5 winter hikes with the best view in Vancouver and surrounding areas
Vancouver was recently ranked the 2nd most bike-friendly city in Canada, but once winter hits the west coast gem’s hiking trails seamlessly replace its bike paths as one of its main draws for both tourists and locals alike. Due to the city’s plethora of magical mountains and accessible peaks, many of these hikes offer breathtaking views that are a worthy reward for the effort exerted on the way up. Not all views were created equal, however, so here are the top 5 winter hikes with the best view.
5. Quarry Rock (North Vancouver)
Okay, so this is more of a glorified walk than a hike, but it definitely deserves to be included on the list for anyone looking for a relaxing Vancouver hike this winter without the rigour required for some of the list’s other destinations. Quarry Rock is a 3.8 km jaunt through the woods in North Vancouver complete with treetop views. If possible, this hike is best done during the week to avoid the masses who treck to Deep Cove for the ocean views on weekends.
4. Dog Mountain Snowshoe Trail (North Vancouver)
For the leisurely hiker, Dog Mountain offers the spectacular view of some of the others on this list but with much less difficulty. This 5 km hike with minimal elevation gain has packed snow in the winter, making it perfect for snowshoers looking to explore the backcountry and enjoy some of British Columbia’s birds and unique plant life. The view from the top is epic. Many of the city’s mountains are covered in snow and provide a beautiful backdrop for downtown Vancouver and surrounding areas.
3. Goat Mountain (North Vancouver)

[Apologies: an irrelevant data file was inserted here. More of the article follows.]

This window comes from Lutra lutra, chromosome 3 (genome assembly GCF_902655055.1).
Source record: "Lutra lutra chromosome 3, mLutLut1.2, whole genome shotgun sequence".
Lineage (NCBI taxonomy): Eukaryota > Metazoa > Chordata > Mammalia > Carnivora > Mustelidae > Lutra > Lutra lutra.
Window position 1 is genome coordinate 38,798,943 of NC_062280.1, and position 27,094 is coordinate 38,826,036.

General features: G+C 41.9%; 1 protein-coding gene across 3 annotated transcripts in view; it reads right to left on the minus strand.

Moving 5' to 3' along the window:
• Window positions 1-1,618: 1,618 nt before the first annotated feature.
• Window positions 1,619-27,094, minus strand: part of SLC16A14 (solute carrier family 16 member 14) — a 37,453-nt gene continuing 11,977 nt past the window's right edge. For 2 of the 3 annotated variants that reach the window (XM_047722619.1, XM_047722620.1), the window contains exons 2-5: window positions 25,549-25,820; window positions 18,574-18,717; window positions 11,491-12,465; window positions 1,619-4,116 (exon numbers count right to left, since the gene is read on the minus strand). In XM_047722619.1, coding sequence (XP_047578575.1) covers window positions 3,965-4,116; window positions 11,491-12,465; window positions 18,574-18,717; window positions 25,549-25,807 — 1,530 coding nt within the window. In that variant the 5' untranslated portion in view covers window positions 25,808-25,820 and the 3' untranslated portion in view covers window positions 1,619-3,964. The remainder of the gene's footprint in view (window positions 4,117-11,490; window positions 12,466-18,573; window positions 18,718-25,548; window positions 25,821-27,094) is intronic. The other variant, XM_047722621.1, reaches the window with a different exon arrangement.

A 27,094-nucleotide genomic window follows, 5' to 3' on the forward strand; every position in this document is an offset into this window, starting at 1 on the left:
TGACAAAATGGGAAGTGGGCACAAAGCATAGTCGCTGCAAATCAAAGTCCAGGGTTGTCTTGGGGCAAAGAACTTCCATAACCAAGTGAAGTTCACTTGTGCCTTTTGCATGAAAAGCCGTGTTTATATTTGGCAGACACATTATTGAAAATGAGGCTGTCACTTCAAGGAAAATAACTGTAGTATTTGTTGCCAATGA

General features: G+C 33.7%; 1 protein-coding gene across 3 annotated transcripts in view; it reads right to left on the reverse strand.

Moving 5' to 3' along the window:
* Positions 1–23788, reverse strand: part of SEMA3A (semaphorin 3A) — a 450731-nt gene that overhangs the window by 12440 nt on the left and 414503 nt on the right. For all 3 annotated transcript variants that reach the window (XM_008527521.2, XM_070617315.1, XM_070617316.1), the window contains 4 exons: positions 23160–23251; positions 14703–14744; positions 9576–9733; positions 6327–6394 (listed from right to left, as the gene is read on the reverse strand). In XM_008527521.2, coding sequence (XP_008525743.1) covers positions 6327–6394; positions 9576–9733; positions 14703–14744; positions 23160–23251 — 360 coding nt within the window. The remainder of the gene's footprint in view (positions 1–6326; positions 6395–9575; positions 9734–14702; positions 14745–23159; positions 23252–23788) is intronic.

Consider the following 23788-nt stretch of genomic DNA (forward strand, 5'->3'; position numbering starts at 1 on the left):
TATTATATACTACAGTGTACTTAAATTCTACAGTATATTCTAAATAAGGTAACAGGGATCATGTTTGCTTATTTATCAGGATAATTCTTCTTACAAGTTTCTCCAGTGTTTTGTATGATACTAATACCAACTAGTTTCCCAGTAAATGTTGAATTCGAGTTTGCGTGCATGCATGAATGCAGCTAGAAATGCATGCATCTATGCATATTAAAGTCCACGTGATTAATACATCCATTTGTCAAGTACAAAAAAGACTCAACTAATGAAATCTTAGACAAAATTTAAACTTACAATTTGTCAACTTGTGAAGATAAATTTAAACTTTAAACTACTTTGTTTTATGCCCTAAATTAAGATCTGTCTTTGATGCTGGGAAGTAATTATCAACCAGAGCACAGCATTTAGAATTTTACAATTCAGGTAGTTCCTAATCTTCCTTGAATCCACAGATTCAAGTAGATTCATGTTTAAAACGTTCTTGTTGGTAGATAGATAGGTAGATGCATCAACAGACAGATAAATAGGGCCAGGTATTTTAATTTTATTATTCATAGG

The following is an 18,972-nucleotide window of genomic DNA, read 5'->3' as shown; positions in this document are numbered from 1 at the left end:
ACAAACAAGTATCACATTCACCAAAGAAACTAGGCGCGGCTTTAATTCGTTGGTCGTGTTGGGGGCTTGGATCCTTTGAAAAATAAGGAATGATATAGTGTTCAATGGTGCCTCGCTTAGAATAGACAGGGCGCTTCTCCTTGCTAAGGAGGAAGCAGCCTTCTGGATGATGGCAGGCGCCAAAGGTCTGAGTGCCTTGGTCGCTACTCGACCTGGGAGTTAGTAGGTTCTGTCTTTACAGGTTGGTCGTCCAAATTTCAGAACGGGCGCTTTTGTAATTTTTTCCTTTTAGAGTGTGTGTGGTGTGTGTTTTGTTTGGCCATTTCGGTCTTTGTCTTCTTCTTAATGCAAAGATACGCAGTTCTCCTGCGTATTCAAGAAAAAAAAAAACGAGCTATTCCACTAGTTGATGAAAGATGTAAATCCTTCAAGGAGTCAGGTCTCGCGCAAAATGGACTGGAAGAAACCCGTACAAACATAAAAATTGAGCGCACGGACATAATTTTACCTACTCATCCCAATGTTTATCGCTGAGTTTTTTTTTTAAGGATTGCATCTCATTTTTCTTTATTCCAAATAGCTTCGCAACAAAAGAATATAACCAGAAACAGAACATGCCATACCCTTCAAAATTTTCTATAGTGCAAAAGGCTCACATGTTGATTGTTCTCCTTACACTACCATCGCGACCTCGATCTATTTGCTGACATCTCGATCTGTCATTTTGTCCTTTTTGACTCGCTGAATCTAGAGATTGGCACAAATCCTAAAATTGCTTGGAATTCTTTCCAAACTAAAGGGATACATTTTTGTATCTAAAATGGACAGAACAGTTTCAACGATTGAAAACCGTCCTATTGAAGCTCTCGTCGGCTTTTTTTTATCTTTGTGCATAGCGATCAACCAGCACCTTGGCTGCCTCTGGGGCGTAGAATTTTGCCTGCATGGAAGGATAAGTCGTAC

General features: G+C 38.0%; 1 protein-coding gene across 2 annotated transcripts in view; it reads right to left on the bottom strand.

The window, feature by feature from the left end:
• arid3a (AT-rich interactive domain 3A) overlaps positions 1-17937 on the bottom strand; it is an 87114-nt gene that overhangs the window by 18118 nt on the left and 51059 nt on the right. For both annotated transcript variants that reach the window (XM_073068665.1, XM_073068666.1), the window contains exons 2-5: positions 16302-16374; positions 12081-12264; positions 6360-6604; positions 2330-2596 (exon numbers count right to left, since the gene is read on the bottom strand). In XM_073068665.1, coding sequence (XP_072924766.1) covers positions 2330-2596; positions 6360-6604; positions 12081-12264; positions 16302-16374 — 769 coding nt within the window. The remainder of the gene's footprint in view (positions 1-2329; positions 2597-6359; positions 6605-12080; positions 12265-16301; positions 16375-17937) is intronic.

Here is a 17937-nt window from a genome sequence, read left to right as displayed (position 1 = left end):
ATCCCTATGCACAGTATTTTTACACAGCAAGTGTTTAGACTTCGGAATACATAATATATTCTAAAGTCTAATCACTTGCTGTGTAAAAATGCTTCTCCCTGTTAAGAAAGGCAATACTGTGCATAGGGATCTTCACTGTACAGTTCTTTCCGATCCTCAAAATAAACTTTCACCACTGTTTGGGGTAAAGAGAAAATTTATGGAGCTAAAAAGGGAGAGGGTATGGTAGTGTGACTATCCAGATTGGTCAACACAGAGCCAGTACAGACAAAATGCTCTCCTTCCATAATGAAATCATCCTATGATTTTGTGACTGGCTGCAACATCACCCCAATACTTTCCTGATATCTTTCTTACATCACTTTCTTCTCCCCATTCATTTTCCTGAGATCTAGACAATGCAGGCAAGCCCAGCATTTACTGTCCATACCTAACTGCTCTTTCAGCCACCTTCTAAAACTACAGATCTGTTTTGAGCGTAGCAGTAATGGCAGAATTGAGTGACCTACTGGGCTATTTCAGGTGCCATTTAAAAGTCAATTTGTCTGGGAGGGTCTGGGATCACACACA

Since Grouse Mountain’s legendary Grouse Grind hike is closed for the winter due to dangerous conditions, many hikers head to Goat Mountain as an alternative with an equally impressive viewpoint. This 8 km hike begins at the top of the mountain’s ski area and concludes at the top of Goat Mountain, offering picturesque views as far as the eye can see, from Vancouver Island to Mount Baker. This hike is best done on a clear day as the view can be obstructed by fog on days with heavy precipitation.
2. The Stawamus Chief (Squamish)
If you’re a hiking enthusiast and have spent time in Vancouver, you’re likely familiar with “The Chief.” This hike is stuff of legends for Vancouverites and offers three different peaks from where you can observe the endless sea and mountains that straddle Squamish and its surrounding areas. The roundtrip version of this hike is not for the faint of heart with a distance of over 11 km and varying degrees of incline. The hike takes on average 6 hours to complete.
1. Garibaldi Lake (Squamish)
This is the only hike on this list with views that look like they were taken from an angelic Lawren Harris painting. The Garibaldi Lake trail is an 18.8 km hike including 820 m of elevation gain, but the energy applied is well worth it once you reach the top. From the glacial lakeside views to the snow-kissed ridges along the way, the hike is not only visually stunning at its conclusion but throughout its entirety. You may not be able to do the victory swim associated with the summer version of the hike, but the stunning winterscape will more than make up for the trade-off.